I think Merc, STR and RB are the main teams experimenting with this. I'm not sure what what the other teams have or have not developed.
With Merc & STR there is the obvious detail of the exposed outboard upper control arm pivots. While this may have been aero-related, it may also have also have been kinematics related.
Red Bull's approach I believe to be different, and maintains all the pivot points within the wheel. Consider the following photo of the RB13's front suspension, taken late in the season. Pay special attention to the pushrod mount, a shiny metallic arm sprouting off the center of the wheel upright.
Morteza wrote: ↑
Thu Oct 19, 2017 6:00 pm
Sevach wrote: ↑
Tue Oct 31, 2017 12:32 pm
New front suspension.
Note how the pushrod mounts to an arm which places the pivot point well outside of the kingpin axis. I've never noticed such a mounted method before. It struck me as unique when I first saw it. Essentially they are steering the outboard end of the pushrod through a wider arc orbiting the kingpin axis.
Steering would therefore alter the distance and angle between the pushod outer pivot and the bellcrank. Which is probably always the case unless the pushrod out pivot intersects the kingpin axis; but in this application, more exaggerated.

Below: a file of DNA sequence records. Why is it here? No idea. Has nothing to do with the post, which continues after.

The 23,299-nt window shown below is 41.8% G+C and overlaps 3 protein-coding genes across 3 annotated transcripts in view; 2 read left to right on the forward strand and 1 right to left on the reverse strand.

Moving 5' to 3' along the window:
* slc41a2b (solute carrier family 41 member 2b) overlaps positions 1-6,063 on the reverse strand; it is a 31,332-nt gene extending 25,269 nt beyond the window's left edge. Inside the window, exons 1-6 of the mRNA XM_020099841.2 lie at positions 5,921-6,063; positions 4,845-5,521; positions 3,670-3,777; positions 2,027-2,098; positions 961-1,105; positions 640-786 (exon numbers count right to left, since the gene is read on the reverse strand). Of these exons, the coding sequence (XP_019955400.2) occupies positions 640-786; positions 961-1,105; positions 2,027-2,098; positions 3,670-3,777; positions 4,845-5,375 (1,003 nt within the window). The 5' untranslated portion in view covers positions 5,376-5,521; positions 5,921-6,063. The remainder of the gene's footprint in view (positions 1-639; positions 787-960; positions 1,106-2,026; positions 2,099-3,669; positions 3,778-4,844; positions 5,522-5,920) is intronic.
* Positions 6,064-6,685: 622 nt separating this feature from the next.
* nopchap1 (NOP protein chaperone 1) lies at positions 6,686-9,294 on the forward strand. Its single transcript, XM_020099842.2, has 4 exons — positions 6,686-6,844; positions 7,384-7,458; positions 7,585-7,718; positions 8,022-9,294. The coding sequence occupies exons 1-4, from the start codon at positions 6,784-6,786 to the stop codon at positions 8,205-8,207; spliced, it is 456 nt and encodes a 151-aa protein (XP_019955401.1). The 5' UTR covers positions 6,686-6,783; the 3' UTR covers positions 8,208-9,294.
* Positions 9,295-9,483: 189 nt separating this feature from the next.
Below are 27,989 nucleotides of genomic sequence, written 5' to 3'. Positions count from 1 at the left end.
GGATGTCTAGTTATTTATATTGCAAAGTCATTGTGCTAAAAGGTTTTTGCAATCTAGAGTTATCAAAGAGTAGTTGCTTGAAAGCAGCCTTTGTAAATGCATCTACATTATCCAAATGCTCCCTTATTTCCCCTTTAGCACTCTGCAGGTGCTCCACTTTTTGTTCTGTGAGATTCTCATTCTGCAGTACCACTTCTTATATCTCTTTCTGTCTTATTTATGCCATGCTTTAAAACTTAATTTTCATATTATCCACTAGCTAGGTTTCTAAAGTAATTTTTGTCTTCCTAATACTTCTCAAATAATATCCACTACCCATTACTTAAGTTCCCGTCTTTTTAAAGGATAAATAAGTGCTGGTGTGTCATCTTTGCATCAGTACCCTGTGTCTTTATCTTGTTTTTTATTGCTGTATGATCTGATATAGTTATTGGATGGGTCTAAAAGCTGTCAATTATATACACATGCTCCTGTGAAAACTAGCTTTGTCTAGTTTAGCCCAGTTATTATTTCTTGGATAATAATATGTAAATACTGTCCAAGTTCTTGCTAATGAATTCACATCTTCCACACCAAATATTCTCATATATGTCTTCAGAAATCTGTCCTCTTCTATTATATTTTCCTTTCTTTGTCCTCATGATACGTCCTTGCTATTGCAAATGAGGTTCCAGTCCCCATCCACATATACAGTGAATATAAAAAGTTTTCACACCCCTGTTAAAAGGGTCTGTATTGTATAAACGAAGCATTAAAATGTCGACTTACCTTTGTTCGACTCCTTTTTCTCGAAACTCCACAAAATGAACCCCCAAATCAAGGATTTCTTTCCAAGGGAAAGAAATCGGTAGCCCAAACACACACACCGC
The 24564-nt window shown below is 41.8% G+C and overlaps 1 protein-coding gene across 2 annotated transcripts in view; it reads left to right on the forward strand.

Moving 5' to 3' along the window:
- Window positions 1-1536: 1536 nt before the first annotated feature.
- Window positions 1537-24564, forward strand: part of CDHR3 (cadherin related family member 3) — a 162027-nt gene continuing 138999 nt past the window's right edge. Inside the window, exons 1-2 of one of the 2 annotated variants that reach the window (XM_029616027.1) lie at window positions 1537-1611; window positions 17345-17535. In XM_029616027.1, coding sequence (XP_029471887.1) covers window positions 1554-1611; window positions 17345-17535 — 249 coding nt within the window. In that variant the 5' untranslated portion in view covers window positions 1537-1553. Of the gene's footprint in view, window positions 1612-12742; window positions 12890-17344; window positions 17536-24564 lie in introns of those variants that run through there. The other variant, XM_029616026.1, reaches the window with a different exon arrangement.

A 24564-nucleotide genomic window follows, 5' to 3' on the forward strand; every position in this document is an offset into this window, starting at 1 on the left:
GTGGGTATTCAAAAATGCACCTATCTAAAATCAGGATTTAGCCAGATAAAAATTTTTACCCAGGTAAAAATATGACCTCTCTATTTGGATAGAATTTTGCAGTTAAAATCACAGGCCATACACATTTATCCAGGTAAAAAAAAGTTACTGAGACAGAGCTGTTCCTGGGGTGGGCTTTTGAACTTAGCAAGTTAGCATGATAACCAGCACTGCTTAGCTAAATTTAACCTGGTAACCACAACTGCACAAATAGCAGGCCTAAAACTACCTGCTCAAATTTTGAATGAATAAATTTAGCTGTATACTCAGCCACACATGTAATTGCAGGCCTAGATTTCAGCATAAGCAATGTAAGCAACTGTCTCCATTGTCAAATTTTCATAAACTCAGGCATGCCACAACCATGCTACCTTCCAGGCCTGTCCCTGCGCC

Depending on the exact location of the outboard pushrod pivot relative to the kingpin axis, it would be possible to have steering angle compress and unload the front suspension, thus altering ride height, and powered by the steering rack.
There's plenty of room within the A-arms for the pushrod to displace fore-to-aft as its outer end orbits the kingpin axis. It looks as though, in the photo above, the pushrod mounts aft of said axis, which would cause the inside steered wheel to compress the inside corner suspension, while the outside wheel would relieve the outside corner suspension. Said another way: when turning left, the front left suspension would compress, while the front right suspension would extend. This would roll the car slightly into the turn, which seems ideal, as well as place the inside corner of the front wing lower to the ground.
All this being said, we're still talking about only a few millimeters of alteration for these suspension pivot points. But this gets magnified by the distance between those points and the road surface, and the shape of the tire.